To make money in the stock market, we must study the past to identify what strategies will work well in the future. That's why my colleague Tim Hanson has spent years evaluating the U.S. market's best-performing stocks.

While this environment has been tough for all of us, it's important to remember a few things. I conducted a five-year study for the years 2004 through 2008, and even over that rough period, there were 23 non-microcap multibaggers. Studying such success stories is our best way to learn how to make money in the future.

Of those 23 stocks, these were the top 10 performers:

Company

5-Year Return Through 2008

Southwestern Energy

870%

Apple

699%

Intuitive Surgical

643%

Range Resources

446%

Myriad Genetic

415%

Celgene

393%

Monsanto

389%

Immucor

340%

Alexion Pharmaceuticals

326%

Seaboard

323%

Source: Capital IQ, a division of Standard & Poor's. Companies capitalized at more than $300 million as of Dec. 31, 2003.

That's a fairly select group, and some heady performance for this environment. But it turns out we can do better.

With these stocks
While there were just 23 domestic multibaggers over those five years, there have been more than 100 foreign ones. In fact, all but three of the top 10 stocks in the world came from abroad.

Here's what that top-10 list looks like when we include foreign stocks:

Company

Return 2004-2008

Country

Grupo Elektra

877%

Mexico

Southwestern Energy

870%

United States

Doosan Heavy Industries

855%

South Korea

NMDC

826%

India

Japan Steel Works

825%

Japan

Apple

699%

United States

Tullow Oil

669%

United Kingdom

Zijin Mining

664%

China

China Overseas Land and Investment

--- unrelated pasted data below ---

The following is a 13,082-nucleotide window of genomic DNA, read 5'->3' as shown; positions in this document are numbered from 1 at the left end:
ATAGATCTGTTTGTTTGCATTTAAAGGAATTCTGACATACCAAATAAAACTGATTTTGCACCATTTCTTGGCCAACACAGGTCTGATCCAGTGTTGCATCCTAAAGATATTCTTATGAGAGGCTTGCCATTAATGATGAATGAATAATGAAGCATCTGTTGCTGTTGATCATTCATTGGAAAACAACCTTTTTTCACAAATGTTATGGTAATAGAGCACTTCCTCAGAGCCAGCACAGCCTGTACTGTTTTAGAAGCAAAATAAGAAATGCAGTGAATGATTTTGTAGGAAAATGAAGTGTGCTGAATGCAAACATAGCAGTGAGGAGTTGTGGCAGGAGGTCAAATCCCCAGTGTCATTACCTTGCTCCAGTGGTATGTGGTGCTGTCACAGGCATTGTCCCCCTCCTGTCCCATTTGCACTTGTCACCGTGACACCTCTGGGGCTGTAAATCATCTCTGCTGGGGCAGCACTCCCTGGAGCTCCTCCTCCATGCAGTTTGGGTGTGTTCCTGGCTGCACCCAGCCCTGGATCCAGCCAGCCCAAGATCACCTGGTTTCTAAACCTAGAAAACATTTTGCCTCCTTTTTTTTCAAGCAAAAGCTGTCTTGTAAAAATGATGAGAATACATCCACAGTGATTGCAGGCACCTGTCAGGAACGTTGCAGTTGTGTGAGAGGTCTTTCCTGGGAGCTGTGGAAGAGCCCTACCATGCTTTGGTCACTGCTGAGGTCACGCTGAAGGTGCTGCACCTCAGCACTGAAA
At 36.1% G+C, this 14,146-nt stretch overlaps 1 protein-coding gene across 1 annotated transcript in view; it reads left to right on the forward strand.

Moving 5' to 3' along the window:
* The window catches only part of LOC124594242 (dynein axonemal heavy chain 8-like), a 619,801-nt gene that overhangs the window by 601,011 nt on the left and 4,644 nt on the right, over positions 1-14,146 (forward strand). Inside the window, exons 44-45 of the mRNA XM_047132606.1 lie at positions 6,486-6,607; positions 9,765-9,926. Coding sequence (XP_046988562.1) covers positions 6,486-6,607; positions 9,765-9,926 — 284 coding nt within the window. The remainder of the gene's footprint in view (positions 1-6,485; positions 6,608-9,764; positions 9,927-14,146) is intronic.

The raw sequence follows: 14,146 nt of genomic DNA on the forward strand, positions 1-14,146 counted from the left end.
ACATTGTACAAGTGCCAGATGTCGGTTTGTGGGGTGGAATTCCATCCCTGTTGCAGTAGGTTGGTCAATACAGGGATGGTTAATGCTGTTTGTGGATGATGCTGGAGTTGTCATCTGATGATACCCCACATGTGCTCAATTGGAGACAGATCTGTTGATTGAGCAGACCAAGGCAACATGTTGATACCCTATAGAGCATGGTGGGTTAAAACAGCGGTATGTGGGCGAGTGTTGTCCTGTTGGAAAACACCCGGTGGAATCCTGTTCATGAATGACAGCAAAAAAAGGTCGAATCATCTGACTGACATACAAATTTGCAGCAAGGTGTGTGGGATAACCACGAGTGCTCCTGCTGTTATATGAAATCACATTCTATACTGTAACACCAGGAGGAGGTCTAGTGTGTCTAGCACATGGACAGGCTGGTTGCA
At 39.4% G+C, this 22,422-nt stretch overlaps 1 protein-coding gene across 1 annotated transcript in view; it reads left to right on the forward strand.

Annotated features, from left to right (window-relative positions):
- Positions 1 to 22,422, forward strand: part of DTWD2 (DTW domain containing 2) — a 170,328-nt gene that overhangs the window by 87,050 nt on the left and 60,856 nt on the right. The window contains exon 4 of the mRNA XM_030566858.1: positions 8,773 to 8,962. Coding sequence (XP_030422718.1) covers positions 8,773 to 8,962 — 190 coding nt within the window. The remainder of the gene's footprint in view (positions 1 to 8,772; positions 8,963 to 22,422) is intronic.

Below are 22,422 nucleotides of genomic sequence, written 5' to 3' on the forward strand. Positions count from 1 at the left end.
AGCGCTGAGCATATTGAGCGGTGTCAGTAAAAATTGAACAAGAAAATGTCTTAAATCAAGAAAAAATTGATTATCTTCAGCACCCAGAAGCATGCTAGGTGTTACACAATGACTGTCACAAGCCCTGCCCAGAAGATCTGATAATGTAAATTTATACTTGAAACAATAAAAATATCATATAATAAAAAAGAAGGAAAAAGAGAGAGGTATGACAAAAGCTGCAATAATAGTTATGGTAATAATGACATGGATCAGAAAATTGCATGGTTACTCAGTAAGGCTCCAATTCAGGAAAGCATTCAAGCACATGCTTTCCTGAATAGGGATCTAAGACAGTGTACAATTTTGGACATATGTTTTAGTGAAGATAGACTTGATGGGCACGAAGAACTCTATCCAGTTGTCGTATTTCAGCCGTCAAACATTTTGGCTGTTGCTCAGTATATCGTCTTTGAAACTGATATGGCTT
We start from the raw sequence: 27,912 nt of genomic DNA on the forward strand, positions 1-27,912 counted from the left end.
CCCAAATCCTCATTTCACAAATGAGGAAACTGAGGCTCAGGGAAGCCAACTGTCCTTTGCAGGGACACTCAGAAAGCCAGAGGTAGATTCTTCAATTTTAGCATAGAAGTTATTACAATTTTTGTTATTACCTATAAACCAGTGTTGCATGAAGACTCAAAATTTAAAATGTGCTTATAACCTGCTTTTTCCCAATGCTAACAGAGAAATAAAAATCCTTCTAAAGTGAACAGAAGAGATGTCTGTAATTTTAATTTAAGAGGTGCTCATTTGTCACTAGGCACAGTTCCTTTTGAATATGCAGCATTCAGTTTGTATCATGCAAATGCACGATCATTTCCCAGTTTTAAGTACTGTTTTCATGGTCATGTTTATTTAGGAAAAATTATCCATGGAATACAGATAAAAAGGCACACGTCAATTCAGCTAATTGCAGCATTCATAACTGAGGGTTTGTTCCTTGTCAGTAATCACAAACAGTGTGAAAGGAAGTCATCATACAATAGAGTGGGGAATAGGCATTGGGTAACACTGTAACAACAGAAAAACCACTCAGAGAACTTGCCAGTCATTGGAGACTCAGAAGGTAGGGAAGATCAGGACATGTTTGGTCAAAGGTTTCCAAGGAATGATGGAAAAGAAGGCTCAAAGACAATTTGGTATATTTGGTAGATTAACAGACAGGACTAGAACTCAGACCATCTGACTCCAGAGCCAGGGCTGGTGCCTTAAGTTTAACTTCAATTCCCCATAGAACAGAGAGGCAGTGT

659%

Hong Kong

Intuitive Surgical

643%

United States

Sources: Capital IQ, a division of Standard and Poor's, and company websites. Includes companies capitalized at more than $300 million on Dec. 31, 2003, with verifiable stock-price histories.

The contrast is enormous when, for instance, we compare the five-year performance of Grupo Elektra, the Mexican banking and electronic retail giant, with those of its U.S. counterparts, Bank of America (NYSE: BAC) and Best Buy (NYSE: BBY).

While Bank of America continues to struggle -- the company posted a $1 billion dollar loss over the past 12 months and the extent of its exposure to the foreclosure fraud scandal remains to be seen -- Grupo Elektra's finance division doubled from 2006 through 2009. Best Buy has continued to grow over the past several years, though even it owes the majority of its top-line growth to international operations.

The lesson is clear: If you restrict yourself to the U.S., you are going to miss out on many of the world's best stocks.

How come?
Many investors such as Warren Buffett note that our economy is too large and mature to enjoy the same growth rates that we have in the past. But that's not true of smaller, emerging economies.

That's one of the reasons why domestic blue chips like Intel (Nasdaq: INTC) and Coca-Cola (NYSE: KO) that operate in somewhat mature domestic industries often rely on their foreign operations to generate most of their growth.